Japan Searches Beyond Our Solar System . . .
Looking for New Worlds in Deep Space
Japan's Akari Infrared Observatory in Space
Satellites Rockets Surveying the Moon Exploring Planets
A false-color infrared image by the Subaru Telescope of the ORION NEBULA (Messier 42) 1,500 lightyears from Earth. The group of four bright stars at the center of the image are known as the Trapezium. Many bright spots around the Trapezium are young stars embedded in the Orion molecular cloud behind the Orion nebula. Above the Trapezium, a butterfly-like red feature is the Kleinman-Low (KL) nebula deeply embedded in the Orion molecular cloud. At the center of the KL nebula is a forming star named IRc2. It may be 30 times more massive than our Sun. Blue, faint, diffuse emission over the entire region is hot gas ionized by ultraviolet radiation from the Trapezium stars. [Click the image for an enlarged 77k picture]
Japan's huge new Subaru Telescope is the world's largest telescope using a single mirror. The optical infra-red telescope, with its enormous, delicate 8.3-meter mirror, is positioned at the 13,796 ft. summit of the giant volcano Mauna Kea in Hawaii. The Subaru saw its "First Light" on January 28, 1999.
Operated by the National Astronomical Observatory of Japan (NAOJ), the $350-million Subaru Telescope can peer farther out than ever before from Earth's surface into some of the darkest corners of the universe.
Subaru is the Japanese word for the Pleiades star system, known to astronomers as the Seven Sisters.
Not only is Sabaru the world's largest infra-red telescope, it has the world's largest one-piece reflective mirror. It is a huge 26.9 ft. (8.2 meters) in diameter, yet only 7.9 inches (20 cm) thick, the mirror has more or less the same proportions as a contact lens.
Of course, images can be distorted by a mirror of that size so the Subaru is mounted on a computer-controlled support that has 261 small motors with screens and sensors -- actuators -- that push and pull the mirror to the right shape as needed. That lets the telescope detect clearly faint objects in remote areas of the Universe.
The telescope building is cylindrical, rather thana dome, so it can resist the wind. The mirror is adjusted by two parallel computers 100 times a second to counteract atmospheric turbulence, which would create twinkling stars.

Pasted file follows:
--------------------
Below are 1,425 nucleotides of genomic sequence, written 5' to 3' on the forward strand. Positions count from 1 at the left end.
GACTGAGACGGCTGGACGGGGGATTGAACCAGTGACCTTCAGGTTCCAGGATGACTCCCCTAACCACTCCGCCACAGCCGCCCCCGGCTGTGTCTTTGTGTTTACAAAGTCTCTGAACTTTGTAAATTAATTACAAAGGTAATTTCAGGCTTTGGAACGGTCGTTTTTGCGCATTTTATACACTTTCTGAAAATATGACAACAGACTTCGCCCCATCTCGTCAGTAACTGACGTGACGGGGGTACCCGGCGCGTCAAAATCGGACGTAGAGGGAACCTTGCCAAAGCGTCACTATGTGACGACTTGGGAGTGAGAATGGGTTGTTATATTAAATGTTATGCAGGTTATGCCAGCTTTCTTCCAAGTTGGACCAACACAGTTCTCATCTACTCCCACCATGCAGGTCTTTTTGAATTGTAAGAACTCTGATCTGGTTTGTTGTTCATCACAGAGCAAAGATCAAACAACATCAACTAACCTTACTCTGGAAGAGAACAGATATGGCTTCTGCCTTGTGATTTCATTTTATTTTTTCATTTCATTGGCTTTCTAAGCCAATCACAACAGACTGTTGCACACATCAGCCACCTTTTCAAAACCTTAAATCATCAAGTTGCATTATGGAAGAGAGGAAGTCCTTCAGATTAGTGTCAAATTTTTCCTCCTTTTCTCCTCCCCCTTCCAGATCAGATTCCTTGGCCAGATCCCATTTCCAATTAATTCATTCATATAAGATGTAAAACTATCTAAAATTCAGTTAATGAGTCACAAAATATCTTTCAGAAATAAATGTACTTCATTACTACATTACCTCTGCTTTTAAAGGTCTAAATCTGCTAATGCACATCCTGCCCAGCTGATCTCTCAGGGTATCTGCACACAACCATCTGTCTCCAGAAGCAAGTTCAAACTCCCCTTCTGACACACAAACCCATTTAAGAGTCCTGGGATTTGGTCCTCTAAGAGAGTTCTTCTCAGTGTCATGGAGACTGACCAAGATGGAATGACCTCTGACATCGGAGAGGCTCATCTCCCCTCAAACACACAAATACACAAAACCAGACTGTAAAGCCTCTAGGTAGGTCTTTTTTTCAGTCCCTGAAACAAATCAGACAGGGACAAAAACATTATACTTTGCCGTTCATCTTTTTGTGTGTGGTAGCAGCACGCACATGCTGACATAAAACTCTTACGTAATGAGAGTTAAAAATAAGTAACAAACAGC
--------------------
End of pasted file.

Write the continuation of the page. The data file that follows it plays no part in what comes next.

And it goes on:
On the volcano. The Subaru's precision mirror was polished for three years at the Corning Glass Works in New York state. It was trucked to Pittsburgh, loaded on a barge and floated down the Ohio River to the Mississippi, then down river to New Orleans. The mirror crossed the Gulf of Mexico on a larger ship, went through the Panama Canal, and crossed the Pacific to Hawaii where it was placed on a trailer hauled up the side of Mauna Kea. The journey lasted six weeks.
The mirror arrived at the observatory in November 1998, joining an elite group of international observatories atop Mauna Kea, including Keck 1 and Keck 2, listed in the 1998 Guinness Book of World Records as the world's largest. Their primary mirrors are composed of 36 segments and total 10 meters (32.8 feet) in diameter.
Mauna Kea is enjoyed by astronomers because it offers 325 nights a year of perfectly clear star-gazing and possibly the cleanest air on Earth. It is a one-hour drive up from Hilo, the nearest city, from tropical climate to snow-capped peak. At the top of the mountain is a clutch of observatories manned by astronomers from the United States, Britain, France, Canada, the Netherlands and Japan.
First Light. Astronomers refer to the first use of a telescope -- the first time light is reflected in its mirror -- as First Light.
The Sabaru's first actual observations began on Jan. 4, 1999. They created a number of spectacular images including photos of the planets Saturn and Jupiter, the Orion Nebula, the Trapezium, Orion's KL Region, star clouds in the Andromeda galaxy, a Seyfert 1 spiral galaxy known as NGC 4051, the Hickson Compact Group 40 galaxies near each other, the Abell 851 galaxy some five billion lightyears from Earth, and the most-distant known quasar, labeled SDSS J033829.31+002156.3, some 14 billion lightyears away.
Some First Light Photos by Japan's Sabaru Telescope:
The ORION NEBULA KL REGION is the area of space around the Kleinman-Low nebula in the Orion cloud 1,500 lightyears from Earth. This image by the Subaru Telescope shows light emitted by warm molecular hydrogen gas. At the center of the butterfly-like feature is IRc2, a forming star 30 times more massive than our Sun. A strong solar wind with a speed of more than 100 kilometers per second is blowing out from IRc2, evacuating the butterfly-shaped cavity and allowing infrared light to escape. The finger-like strucutres shoot out from the Orion KL region are produced as the IRc2 stellar wind collides with surrounding cold material.
[Click the image for an enlarged 114k picture]